I was teaching 2nd and 3rd-grade children on 9/11/2001. Actually, I wouldn’t call it teaching. The second tower fell while children arrived for school. That morning felt as if we had a torrential storm brewing somewhere on the horizon, but we couldn’t see it, nor did we know when it would hit.
As my students filed into class, it was clear we were shaken. One child had a grandmother who lived in NYC. The children chattered about what they had seen and heard, trying to make sense of it. I was trying to figure out how I could teach any of the lessons scheduled for the day.
We all knew something big was happening. I set aside my instructional goals for the day, knowing none of us could focus on academics.
Instead, we read stories, wrote in journals, drew pictures, and allowed ourselves to be and feel however we needed.
Skipping forward to June a couple years later, I received an early morning phone call informing me that a child in our class had died in a car accident. I couldn’t bring myself to tell my students, so our principal broke the news. I felt their eyes on me as I cried silently.
Another day of instructional plans gone. Several students cleaned out Holden’s desk. We all wrote letters to his mom. We grieved. We held space for each other.
I don’t know this for sure, but I doubt any of us have forgotten those days. The memories linger, not just because of the trauma, but because of what we learned about ourselves.
The most important lessons we learned had little to do with academics, but everything to do with learning about what makes us human.
We learned how to grieve, mourn, and support each other.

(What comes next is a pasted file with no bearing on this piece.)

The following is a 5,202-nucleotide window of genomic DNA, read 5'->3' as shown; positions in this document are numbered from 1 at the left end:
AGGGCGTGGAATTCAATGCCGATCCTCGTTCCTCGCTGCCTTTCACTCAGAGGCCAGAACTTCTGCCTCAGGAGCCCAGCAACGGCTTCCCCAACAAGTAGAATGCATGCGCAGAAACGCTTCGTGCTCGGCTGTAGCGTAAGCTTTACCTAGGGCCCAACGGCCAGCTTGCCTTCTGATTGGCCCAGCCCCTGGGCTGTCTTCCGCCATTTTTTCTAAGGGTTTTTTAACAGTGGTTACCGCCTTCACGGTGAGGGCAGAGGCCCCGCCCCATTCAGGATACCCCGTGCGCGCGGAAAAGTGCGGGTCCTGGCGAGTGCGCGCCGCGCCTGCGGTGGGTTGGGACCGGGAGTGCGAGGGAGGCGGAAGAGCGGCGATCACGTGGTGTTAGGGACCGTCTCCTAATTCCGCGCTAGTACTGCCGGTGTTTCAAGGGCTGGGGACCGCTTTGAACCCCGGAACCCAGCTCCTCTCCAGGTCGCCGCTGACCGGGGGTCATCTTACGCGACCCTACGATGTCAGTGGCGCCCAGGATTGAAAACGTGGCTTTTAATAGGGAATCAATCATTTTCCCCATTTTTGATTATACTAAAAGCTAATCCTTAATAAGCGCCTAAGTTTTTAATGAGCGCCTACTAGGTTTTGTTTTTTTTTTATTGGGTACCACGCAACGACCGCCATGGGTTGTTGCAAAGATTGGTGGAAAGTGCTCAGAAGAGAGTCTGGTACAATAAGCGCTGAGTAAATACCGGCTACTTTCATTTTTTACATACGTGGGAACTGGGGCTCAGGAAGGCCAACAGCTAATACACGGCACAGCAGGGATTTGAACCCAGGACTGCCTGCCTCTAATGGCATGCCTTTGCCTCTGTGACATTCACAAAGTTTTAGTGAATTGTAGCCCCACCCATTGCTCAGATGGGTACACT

We learned that it’s okay to cry, that each of us has value, that school is about more than academics, that the most important lessons are the ones that help us become better humans, and that none of us are guaranteed tomorrow.
Sometimes we need to stop the world long enough to process grief through art, writing, storytelling, gardening, baking, dance, and other creative outlets known to help our brains heal.
Twenty years later, I’m reminded children of the pandemic never stopped learning. They just learned different things. Whether kids will process and apply their learning in healthy and beneficial ways is up to us.
Just as my students and I worked through the unimaginable and grew together into better people, children of the pandemic will do the same if we allow them the space they need to grow.
If we can engage students by working through real-world issues, and simultaneously let go of what we adults think school is “supposed” to be, children will rise to the occasion and become resilient, empathic, complex-problem-solvers.
Kids need space to process enormous change as it’s happening, just as adults do. Exhibit A: the amount of hobbies new and old that brought joy and stability while the pandemic changed life as we knew it.
We have what is perhaps the biggest opportunity in history to fix the world’s most complex problems by leveraging children’s out-of-the-box thinking. But we’ll have to let go of the status quo and trust decades of research on innovative, trauma-informed teaching strategies in order to get there.
After seeing what children are capable of when allowed a safe place to grow and learn, I’m hopeful for a better tomorrow. The trick is letting go of how we think things should be to see how they are, and what they could be.